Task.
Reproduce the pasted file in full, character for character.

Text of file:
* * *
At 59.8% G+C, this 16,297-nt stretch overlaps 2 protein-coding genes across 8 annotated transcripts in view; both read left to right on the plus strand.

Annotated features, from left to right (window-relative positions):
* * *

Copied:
At 59.8% G+C, this 16,297-nt stretch overlaps 2 protein-coding genes across 8 annotated transcripts in view; both read left to right on the plus strand.

Annotated features, from left to right (window-relative positions):